ISSN (Print) - 0012-9976 | ISSN (Online) - 2349-8846

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Finally, Hope!

Female Intestate Succession under Hindu Law

Gender equality often stands compromised in various personal laws in India, with the legislature's history of having a non-interfering attitude in amending discriminatory personal laws--in order to avoid compromising on their political vote bank--unless rebuked by the judiciary. This article discusses one such admonishment by the courts, a rather progressive development, declaring a part of the female intestate succession scheme under the Hindu Succession Act, 1956 as unconstitutional.

Under the present legal system of India, people are governed by the personal laws of their religion in matters of inheritance, marriage, separation, guardianship, etc. Succession in Hindus is governed by the Hindu Succession Act (HSA), 1956. A peculiar fact about this act is that it differentiates between men and women in matters of intestate succession. Female intestate succession is dependent on the source from which the deceased female received the property. This article, after critiquing the act as it stands (it being discriminatory and, therefore, unconstitutional), discusses the development in the law brought in by a Bombay High Court decision, which will hopefully be affirmed by the larger bench, putting an end to the present manner of female intestate succession among Hindus.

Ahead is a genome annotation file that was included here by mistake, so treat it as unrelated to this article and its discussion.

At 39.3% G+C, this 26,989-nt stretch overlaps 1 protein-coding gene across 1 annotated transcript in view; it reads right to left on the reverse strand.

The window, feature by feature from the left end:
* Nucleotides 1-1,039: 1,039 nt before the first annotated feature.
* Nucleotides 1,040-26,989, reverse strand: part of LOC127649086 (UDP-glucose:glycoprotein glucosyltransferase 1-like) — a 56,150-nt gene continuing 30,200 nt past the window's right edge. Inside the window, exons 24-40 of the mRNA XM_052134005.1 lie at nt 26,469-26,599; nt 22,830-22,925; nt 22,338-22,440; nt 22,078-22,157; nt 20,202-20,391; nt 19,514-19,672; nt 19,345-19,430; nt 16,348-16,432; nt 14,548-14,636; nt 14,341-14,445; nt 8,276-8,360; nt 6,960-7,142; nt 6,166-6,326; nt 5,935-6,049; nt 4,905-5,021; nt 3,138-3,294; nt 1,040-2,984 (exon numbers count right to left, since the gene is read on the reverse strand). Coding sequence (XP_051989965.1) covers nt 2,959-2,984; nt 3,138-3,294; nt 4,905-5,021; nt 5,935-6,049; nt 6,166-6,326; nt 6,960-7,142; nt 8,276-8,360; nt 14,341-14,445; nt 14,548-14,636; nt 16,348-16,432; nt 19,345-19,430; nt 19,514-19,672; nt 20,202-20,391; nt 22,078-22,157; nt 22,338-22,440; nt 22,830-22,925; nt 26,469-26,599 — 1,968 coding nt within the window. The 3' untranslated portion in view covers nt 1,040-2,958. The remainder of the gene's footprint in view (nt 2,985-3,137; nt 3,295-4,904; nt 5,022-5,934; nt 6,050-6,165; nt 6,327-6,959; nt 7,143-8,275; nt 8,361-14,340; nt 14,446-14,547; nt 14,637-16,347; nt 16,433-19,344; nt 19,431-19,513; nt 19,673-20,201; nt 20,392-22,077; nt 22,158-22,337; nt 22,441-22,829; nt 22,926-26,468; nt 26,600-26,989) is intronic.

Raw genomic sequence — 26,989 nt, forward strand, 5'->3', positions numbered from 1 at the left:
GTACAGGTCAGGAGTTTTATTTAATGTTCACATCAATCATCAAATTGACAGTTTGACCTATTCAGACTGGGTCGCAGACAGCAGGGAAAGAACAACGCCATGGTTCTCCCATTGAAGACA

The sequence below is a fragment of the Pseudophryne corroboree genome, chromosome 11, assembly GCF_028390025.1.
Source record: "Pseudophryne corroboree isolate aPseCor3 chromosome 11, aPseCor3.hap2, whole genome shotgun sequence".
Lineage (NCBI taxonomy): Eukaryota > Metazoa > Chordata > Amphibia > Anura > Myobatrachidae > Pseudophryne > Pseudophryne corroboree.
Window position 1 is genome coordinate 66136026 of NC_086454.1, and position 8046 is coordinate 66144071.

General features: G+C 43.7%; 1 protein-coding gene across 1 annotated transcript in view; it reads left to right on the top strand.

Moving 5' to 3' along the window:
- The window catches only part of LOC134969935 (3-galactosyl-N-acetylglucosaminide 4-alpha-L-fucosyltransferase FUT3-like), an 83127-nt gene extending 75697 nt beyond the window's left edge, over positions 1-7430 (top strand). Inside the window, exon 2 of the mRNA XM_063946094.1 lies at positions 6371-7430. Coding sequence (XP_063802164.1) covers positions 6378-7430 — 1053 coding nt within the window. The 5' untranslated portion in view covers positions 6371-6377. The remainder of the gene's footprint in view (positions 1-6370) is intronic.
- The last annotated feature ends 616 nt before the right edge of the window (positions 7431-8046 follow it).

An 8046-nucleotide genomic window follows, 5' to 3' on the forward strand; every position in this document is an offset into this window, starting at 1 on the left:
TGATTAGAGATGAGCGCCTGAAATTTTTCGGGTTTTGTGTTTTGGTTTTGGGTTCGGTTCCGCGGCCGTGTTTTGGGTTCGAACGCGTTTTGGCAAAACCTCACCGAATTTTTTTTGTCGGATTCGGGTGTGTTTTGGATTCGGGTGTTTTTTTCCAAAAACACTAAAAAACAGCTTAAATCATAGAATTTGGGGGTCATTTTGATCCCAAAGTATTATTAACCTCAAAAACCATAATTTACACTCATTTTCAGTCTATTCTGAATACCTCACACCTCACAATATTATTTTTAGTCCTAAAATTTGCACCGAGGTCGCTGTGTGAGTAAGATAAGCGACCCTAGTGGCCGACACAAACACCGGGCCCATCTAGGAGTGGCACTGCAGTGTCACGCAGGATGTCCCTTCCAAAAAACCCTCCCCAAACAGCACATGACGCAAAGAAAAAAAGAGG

The HSA slots property of a Hindu female under three categories: namely, property inherited by a female from her father or mother, property inherited from her husband or father-in-law, and properties that are not governed by the first two categories. No other personal law makes such discrimination. Section 15, along with Section 16, of the HSA stipulates the general rule for succession of all kinds of properties and states that property will pass on to the children (or if children predeceased the female, to the predeceased children’s children) and the husband. However, in case there is no such successor, the first kind of property will be inherited by the heirs of her father, while the second kind will be bequeathed to the husband’s heirs.

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